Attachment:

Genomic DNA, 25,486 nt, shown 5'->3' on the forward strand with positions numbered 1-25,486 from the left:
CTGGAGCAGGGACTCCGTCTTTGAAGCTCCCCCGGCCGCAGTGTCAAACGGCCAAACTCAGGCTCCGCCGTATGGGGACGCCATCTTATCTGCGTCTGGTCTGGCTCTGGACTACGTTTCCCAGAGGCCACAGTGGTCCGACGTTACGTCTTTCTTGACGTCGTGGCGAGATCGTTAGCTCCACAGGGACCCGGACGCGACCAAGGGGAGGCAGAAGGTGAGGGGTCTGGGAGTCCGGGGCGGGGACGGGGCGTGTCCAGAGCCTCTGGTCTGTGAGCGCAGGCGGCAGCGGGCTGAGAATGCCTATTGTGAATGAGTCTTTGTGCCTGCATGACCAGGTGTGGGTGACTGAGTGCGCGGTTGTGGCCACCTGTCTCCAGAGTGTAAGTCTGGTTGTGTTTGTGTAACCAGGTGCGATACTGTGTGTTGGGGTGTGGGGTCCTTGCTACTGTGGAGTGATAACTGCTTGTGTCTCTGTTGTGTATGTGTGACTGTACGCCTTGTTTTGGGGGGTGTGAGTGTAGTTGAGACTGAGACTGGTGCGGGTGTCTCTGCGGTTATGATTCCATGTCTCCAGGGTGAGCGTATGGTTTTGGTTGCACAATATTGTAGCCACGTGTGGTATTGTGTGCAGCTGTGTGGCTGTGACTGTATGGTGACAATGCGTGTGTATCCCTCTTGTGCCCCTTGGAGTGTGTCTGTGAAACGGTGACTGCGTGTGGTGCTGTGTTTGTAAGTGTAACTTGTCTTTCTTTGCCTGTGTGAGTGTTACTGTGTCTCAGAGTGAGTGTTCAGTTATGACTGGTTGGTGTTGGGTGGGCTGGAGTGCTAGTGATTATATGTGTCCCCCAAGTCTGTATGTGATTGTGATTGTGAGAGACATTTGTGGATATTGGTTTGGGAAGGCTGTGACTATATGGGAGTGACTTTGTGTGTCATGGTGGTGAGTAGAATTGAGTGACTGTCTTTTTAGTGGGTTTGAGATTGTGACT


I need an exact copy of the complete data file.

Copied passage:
Genomic DNA, 25,486 nt, shown 5'->3' on the forward strand with positions numbered 1-25,486 from the left:
CTGGAGCAGGGACTCCGTCTTTGAAGCTCCCCCGGCCGCAGTGTCAAACGGCCAAACTCAGGCTCCGCCGTATGGGGACGCCATCTTATCTGCGTCTGGTCTGGCTCTGGACTACGTTTCCCAGAGGCCACAGTGGTCCGACGTTACGTCTTTCTTGACGTCGTGGCGAGATCGTTAGCTCCACAGGGACCCGGACGCGACCAAGGGGAGGCAGAAGGTGAGGGGTCTGGGAGTCCGGGGCGGGGACGGGGCGTGTCCAGAGCCTCTGGTCTGTGAGCGCAGGCGGCAGCGGGCTGAGAATGCCTATTGTGAATGAGTCTTTGTGCCTGCATGACCAGGTGTGGGTGACTGAGTGCGCGGTTGTGGCCACCTGTCTCCAGAGTGTAAGTCTGGTTGTGTTTGTGTAACCAGGTGCGATACTGTGTGTTGGGGTGTGGGGTCCTTGCTACTGTGGAGTGATAACTGCTTGTGTCTCTGTTGTGTATGTGTGACTGTACGCCTTGTTTTGGGGGGTGTGAGTGTAGTTGAGACTGAGACTGGTGCGGGTGTCTCTGCGGTTATGATTCCATGTCTCCAGGGTGAGCGTATGGTTTTGGTTGCACAATATTGTAGCCACGTGTGGTATTGTGTGCAGCTGTGTGGCTGTGACTGTATGGTGACAATGCGTGTGTATCCCTCTTGTGCCCCTTGGAGTGTGTCTGTGAAACGGTGACTGCGTGTGGTGCTGTGTTTGTAAGTGTAACTTGTCTTTCTTTGCCTGTGTGAGTGTTACTGTGTCTCAGAGTGAGTGTTCAGTTATGACTGGTTGGTGTTGGGTGGGCTGGAGTGCTAGTGATTATATGTGTCCCCCAAGTCTGTATGTGATTGTGATTGTGAGAGACATTTGTGGATATTGGTTTGGGAAGGCTGTGACTATATGGGAGTGACTTTGTGTGTCATGGTGGTGAGTAGAATTGAGTGACTGTCTTTTTAGTGGGTTTGAGATTGTGACT